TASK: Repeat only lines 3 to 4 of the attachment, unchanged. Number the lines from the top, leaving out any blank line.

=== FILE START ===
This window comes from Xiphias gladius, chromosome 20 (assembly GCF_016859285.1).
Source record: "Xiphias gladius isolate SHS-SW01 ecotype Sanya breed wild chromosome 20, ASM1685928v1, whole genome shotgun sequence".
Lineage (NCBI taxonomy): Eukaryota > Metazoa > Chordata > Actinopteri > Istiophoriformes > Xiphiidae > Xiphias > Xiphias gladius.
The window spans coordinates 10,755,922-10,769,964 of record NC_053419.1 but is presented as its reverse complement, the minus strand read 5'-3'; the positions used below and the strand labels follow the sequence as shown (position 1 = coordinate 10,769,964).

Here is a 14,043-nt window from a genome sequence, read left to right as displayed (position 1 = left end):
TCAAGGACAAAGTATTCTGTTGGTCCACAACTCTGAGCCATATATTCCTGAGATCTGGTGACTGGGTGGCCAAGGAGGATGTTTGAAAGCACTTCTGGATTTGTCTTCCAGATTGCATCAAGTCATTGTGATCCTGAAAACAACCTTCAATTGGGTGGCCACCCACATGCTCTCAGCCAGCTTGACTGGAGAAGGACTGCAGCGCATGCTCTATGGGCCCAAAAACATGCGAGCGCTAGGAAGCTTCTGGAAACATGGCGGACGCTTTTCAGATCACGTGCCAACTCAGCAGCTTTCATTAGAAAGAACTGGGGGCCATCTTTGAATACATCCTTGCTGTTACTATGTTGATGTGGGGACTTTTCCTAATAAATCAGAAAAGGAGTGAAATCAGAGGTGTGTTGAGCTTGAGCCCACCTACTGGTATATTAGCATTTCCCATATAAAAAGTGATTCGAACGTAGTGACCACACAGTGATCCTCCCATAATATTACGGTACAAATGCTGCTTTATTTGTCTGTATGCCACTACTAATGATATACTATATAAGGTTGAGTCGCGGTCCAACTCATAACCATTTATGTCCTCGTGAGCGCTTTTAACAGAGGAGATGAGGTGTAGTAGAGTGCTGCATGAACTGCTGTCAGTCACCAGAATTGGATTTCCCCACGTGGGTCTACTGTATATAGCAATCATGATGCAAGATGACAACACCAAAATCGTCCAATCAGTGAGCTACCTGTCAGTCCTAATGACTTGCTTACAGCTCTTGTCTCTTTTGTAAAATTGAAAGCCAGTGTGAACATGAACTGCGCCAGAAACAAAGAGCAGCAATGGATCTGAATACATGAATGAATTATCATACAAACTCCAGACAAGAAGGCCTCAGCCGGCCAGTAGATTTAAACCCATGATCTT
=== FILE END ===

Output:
Lineage (NCBI taxonomy): Eukaryota > Metazoa > Chordata > Actinopteri > Istiophoriformes > Xiphiidae > Xiphias > Xiphias gladius.
The window spans coordinates 10,755,922-10,769,964 of record NC_053419.1 but is presented as its reverse complement, the minus strand read 5'-3'; the positions used below and the strand labels follow the sequence as shown (position 1 = coordinate 10,769,964).